|Subsidiary of Kraft Heinz|
|Founder||Oscar F. Mayer|
|Headquarters||Chicago, Illinois, U.S.|
German immigrant, Oscar F. Mayer (1859–1955), born in Kösingen, Germany, began working at a meat market in Detroit, Michigan, and later in Chicago, Illinois. In 1883, Oscar and his brother Gottfried, leased the Kolling Meat Market on the near-northside of Chicago. The Mayer brothers sold bratwurst, liverwurst, and weißwurst which was popular in the predominantly German neighborhoods around their Chicago meat market.
As the meat market's popularity grew, it expanded its storefront and participated in sponsoring local events including the 1893 Chicago World's Fair. By 1900, the company had 43 employees and Chicago-wide delivery service. In 1904, Oscar Mayer began branding its meats to capitalize on their popularity, beginning an industry-wide trend. Early company specialties were "Old World" sausages and Westphalian hams, soon followed by bacon and wieners. In 1906, Oscar Mayer & Co. was among the first to volunteer to join the newly created federal meat inspection program. In 1919, the company made its first major expansion, with the purchase of a processing plant in Madison, Wisconsin. The plant quickly proved to be a profitable, efficient operation and in 1919 Madison became the corporate headquarters.
For nearly a century, Oscar Mayer remained an independent company owned primarily by descendants of the Mayer brothers who started it. In 1981, Oscar Mayer stockholders elected to sell the company to General Foods. Four years later, Philip Morris acquired General Foods, and in 1989 merged General Foods with the newly acquired Kraft Foods Inc.
Shares of Kraft foods were first offered to the public via an initial public offering in 2001. Altria Group (formerly Philip Morris) spun off remaining shares of Kraft Foods to Altria shareholders in 2007.
On November 4, 2015, owner Kraft Heinz announced it would move the Oscar Mayer headquarters and the company's U.S. meats business from Madison, Wisconsin, to Chicago. The company also announced plans to consolidate its production facilities during the two following years, resulting in the shutdown of seven North American manufacturing facilities: Fullerton, California; San Leandro, California; Federalsburg, Maryland; St. Marys, Ontario; Campbell, New York; Lehigh Valley, Pennsylvania; and the one in Madison.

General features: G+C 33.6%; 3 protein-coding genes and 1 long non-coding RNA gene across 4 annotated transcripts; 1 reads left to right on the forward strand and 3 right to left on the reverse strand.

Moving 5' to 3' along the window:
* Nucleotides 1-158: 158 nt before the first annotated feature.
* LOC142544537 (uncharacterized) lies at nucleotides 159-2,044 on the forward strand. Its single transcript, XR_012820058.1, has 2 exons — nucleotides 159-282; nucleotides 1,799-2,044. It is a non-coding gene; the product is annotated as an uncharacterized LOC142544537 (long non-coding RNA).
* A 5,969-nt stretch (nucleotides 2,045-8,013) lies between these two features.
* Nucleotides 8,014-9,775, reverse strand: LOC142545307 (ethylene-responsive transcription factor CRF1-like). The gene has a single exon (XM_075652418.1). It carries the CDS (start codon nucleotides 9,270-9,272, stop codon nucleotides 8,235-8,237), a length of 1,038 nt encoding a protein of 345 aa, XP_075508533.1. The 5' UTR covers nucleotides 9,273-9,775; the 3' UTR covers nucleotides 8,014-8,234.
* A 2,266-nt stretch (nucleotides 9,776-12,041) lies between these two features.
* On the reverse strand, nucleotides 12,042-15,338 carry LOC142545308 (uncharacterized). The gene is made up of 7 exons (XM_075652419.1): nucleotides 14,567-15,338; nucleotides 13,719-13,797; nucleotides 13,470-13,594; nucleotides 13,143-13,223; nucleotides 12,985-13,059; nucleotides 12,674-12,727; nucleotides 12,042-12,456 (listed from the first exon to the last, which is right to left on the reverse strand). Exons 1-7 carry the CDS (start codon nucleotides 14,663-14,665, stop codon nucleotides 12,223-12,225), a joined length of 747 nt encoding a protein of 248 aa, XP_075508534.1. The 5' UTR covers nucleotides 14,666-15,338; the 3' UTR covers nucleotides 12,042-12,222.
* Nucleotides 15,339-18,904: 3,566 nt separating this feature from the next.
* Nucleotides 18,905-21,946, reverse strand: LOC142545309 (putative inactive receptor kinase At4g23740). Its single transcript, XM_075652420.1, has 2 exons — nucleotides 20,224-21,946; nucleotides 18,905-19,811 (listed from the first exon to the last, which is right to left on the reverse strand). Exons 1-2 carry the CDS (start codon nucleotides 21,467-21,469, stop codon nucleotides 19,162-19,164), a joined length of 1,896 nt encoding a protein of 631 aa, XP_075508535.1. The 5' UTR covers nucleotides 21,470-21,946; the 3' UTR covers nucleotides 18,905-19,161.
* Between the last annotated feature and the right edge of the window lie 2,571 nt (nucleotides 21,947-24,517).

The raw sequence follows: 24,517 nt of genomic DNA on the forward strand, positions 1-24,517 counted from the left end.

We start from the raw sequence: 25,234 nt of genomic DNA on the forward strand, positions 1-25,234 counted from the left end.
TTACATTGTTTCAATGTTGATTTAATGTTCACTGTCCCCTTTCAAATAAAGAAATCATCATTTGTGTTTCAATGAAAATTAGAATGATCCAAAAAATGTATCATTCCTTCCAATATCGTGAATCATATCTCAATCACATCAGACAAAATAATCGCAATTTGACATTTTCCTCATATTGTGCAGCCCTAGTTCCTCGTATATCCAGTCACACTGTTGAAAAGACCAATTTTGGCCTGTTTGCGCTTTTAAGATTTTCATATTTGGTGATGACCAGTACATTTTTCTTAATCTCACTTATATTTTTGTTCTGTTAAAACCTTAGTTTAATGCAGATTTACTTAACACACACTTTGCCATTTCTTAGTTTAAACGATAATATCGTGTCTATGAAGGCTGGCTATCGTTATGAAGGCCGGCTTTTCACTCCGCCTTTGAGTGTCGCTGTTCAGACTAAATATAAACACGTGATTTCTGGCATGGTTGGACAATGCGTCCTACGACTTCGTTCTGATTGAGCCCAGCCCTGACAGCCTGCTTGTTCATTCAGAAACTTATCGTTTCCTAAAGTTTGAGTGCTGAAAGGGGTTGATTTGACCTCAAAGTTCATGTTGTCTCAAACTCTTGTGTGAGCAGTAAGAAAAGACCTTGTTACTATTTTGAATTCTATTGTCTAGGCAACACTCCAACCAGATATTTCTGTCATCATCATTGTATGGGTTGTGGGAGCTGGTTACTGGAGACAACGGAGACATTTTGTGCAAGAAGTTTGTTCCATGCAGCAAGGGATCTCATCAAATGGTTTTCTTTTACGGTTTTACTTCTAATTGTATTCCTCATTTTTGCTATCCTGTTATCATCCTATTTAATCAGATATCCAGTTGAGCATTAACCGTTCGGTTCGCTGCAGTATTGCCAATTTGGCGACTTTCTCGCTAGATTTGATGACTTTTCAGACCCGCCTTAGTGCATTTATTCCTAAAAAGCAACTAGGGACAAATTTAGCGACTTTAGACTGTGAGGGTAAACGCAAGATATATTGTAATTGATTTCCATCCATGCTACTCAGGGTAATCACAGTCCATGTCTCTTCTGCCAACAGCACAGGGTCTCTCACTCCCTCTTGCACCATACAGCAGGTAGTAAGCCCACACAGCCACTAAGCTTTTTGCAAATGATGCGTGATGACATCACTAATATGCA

In August 2017, Bloomberg Businessweek reported that the company planned to spend $10 million to reinvent the hot dog for a more health conscious consumer. According to company research, this new strategy could increase sales of their hot dog by six percent.
Oscar Mayer had several advertisements on TV involving young children, including the Oscar Mayer Wiener ad in 1965. The commercial shows a young girl leading a group of children, singing about what they'd get if they "were an Oscar Mayer wiener". It was written by Richard D. Trentlage, who died on September 21, 2016.
A 1974 TV commercial featured four-year-old Andy Lambros holding a fishing rod and sandwich while singing, "My bologna has a first name, it's 'O-S-C-A-R'...". It became one of the longest-running TV commercials in the country.
Oscar Mayer is known for its Wienermobile, which has toured the United States for over 70 years. The first Wienermobile was created in 1936.
- "Oscar Mayer Company History" (PDF). Archived from the original (PDF) on February 2, 2010. Retrieved 2009-04-22.
- "The 124 YEAR History of "Oscar Mayer" Foods". Oscar Mayer Bacon UK. Retrieved July 10, 2012.
- "Cutting Into the Meatpacking Line". google.com.
- Lukas, Paul (2003-05-01). "Bringing Home the Bacon A German made America's first national meat. And that's no baloney". Fortune. Cable News Network. A Time Warner Company. Retrieved 2017-08-03.
- Gruley, Bryan; Giammona, Craig (2017-08-02). "Why the Hatchet Men of 3G Spent $10 Million on a Better Oscar Mayer Weiner". Bloomberg Businessweek. Retrieved 2017-08-03.
- Richard D. Trentlage, 87, Who Wrote 'The Oscar Mayer Wiener Song,' Dies The New York Times, September 29, 2016
- "Oscar Mayer Commercial – 1973". Retrieved July 10, 2012.
- "Oscar Mayer Bologny Kid". Retrieved January 25, 2012.
- "Oscar Mayer Wiener Song". Dictionary of Wisconsin History. Retrieved June 10, 2012.
- Oscar Mayer Homepage
- Yahoo! Music featuring the Oscar Mayer "Wiener" song at the Wayback Machine (archived April 3, 2009)
- on YouTube
- on YouTube